[TUHS] historical users and groups
Jose R. Valverde
jrvalverde at cnb.csic.es
Wed Jan 14 23:00:34 AEST 2009
From what I remember this had to do with two old time trends.
First you have a professional trend: an ancient system would not be normally
run by one sysadmin (or even the user) as it is now. There would be a data
center with a legion of workers.
You would have the master system manager/administrator (root). In some
cases it might have more than one member or even -e. g. BSD2- a special
group name 'superuser'.
Then a hoard of minions to handle basic tasks (operators) like launching
system backups, allocating resources, changing tapes on user request,
getting printouts and giving them back to users, handling punched cards
on user behalf, running fsck, restarting the system, putting paper on
printers... (users were often not allowed inside the computer room where
expensive equipment was locked).
This (root + operators) would deal with the minimal set of the time, but on
most places you would also have junior sysadmins (to manage delegated system
tasks like rebuilding the kernel), system programmers (to develop system
software and automation scripts), etc.. These would belong to the 'sys' group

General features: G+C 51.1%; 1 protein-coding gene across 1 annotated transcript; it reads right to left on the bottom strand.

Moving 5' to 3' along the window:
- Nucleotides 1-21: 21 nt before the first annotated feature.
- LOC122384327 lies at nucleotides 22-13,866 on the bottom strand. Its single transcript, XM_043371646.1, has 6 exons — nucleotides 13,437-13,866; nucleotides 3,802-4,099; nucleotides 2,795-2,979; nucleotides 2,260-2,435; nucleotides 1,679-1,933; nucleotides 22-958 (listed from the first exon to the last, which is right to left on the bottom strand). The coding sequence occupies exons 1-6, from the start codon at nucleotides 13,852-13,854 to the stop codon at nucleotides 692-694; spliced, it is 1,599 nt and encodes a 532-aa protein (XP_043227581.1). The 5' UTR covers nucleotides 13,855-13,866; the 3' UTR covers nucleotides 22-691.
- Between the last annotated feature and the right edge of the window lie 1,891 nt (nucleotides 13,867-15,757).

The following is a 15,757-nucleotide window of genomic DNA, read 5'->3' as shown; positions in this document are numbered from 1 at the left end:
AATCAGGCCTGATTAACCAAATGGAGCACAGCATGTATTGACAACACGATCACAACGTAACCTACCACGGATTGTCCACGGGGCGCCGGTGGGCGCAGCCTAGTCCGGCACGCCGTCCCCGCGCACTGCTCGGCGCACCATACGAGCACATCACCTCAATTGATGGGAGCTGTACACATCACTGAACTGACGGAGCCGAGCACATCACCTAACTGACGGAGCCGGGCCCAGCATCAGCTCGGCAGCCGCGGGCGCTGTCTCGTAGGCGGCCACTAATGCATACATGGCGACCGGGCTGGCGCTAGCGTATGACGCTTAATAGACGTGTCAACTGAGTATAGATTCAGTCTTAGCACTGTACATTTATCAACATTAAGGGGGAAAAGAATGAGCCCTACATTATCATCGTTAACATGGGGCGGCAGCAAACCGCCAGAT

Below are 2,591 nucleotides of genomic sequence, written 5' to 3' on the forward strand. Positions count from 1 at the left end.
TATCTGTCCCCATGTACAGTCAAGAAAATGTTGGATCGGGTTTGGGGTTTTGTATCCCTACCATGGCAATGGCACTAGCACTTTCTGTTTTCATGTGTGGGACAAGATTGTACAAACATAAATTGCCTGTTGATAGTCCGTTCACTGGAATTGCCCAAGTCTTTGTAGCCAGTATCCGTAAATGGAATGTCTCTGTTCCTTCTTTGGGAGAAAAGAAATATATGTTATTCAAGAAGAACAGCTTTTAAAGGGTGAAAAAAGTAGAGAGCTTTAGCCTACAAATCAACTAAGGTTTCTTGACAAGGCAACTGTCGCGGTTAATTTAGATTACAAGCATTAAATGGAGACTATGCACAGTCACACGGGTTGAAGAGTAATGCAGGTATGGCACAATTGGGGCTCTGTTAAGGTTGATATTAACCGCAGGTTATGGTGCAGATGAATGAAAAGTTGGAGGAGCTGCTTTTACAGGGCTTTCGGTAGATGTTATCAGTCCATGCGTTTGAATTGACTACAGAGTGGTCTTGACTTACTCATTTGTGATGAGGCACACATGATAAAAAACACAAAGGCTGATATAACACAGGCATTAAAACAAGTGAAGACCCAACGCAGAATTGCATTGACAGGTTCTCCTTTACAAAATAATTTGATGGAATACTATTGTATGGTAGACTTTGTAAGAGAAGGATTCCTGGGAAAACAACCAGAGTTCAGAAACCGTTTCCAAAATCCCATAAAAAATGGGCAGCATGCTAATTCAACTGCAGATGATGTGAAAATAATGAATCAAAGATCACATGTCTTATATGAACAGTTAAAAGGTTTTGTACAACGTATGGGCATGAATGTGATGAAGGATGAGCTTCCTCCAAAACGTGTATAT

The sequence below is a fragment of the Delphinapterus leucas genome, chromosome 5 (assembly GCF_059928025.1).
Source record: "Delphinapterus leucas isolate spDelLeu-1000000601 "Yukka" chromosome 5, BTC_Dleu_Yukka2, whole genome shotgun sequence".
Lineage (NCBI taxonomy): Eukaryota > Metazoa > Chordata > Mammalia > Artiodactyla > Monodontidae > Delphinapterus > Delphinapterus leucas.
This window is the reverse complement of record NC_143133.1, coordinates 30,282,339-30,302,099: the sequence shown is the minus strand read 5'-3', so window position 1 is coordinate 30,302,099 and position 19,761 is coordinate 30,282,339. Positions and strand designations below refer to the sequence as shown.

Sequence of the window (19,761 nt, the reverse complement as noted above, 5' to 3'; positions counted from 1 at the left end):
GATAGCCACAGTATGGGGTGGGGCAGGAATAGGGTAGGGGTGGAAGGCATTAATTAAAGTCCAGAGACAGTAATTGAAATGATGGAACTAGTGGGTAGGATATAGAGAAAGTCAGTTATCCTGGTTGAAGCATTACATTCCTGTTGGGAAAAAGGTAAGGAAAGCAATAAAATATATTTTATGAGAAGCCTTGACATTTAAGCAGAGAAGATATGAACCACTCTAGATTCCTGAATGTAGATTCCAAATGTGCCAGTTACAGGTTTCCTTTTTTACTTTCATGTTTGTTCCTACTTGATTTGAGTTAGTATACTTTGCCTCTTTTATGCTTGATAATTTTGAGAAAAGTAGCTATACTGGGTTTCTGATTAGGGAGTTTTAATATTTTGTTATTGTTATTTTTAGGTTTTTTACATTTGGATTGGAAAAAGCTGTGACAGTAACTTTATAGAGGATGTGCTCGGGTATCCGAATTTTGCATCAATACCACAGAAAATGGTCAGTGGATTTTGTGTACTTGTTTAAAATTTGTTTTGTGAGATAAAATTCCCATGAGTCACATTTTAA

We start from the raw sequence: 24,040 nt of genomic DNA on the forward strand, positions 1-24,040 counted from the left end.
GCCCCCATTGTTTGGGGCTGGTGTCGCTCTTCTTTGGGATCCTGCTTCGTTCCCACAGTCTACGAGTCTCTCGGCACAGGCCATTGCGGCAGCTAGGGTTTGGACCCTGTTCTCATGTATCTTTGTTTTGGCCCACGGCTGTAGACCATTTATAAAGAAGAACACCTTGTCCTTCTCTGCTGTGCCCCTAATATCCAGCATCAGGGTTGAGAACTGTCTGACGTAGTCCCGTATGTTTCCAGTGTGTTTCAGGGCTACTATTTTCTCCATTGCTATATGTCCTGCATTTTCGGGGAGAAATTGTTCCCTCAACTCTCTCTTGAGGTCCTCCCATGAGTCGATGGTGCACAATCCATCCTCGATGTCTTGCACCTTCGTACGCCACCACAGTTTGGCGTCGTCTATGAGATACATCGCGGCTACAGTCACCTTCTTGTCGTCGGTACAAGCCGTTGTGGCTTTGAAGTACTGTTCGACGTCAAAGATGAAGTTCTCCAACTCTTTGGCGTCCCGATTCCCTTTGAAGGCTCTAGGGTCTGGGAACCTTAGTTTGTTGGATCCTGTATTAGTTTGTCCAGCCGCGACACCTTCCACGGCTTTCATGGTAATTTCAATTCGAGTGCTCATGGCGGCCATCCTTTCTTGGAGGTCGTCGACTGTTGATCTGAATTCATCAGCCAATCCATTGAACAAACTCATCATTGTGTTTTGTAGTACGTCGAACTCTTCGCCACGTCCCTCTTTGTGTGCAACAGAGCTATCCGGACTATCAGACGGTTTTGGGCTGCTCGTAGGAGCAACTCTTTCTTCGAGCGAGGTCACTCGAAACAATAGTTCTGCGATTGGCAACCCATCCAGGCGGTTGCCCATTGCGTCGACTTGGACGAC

which would allow them wider access than 'oper' but less than 'root'. And
then you would have assistants, students, secretaries, etc... all of them
also part of the computer center 'staff' so they could share memos, data, etc..
'guest' should be obvious. Most single users do not need it, but we still use
a 'guest' group for external visitors, short course students, demonstrations,
etc... to distinguish them from normal users -who can do more (and pay for it).
Still, even for home systems, notice how the Mac and Windows still provide by
default a 'guest' account (useful when a relative or friend pays a visit and
you don't want them to use your account nor setup a one-time account either).
Secondly, you have a modularization trend. In principle it might seem sensible
that all system binaries belong to 'root'. And they do on many modern systems.
On second thought -and at the time- it makes more sense to have categories:
Critical system files would belong to 'root' and not be modifiable by anyone.
When you have system programmers adding software, or junior sysadmins installing
user software, you need to give them some privilege. If that is not 'root' which
should it be? The 'bin' group solves the problem. You can think of 'bin' as
'binary installer' (software, manual pages, files...).
Then, you may need a separate group for other, non-public or non-shared files.
This was originally group 'other', and /var/spool or /usr/spool belonged to it.
But then you can go further ahead: some software is special, so why not make a
distinction? Daemons are a prominent case: they have no associated terminal,
so they need to log their messages to a file. Simplest way is to have a
'daemon' group. This was the case for 'netdaemon' and its spawned daemons in
BSD, later inetd, but also LPR, SENDMAIL, UUCP, etc.. Programs in this group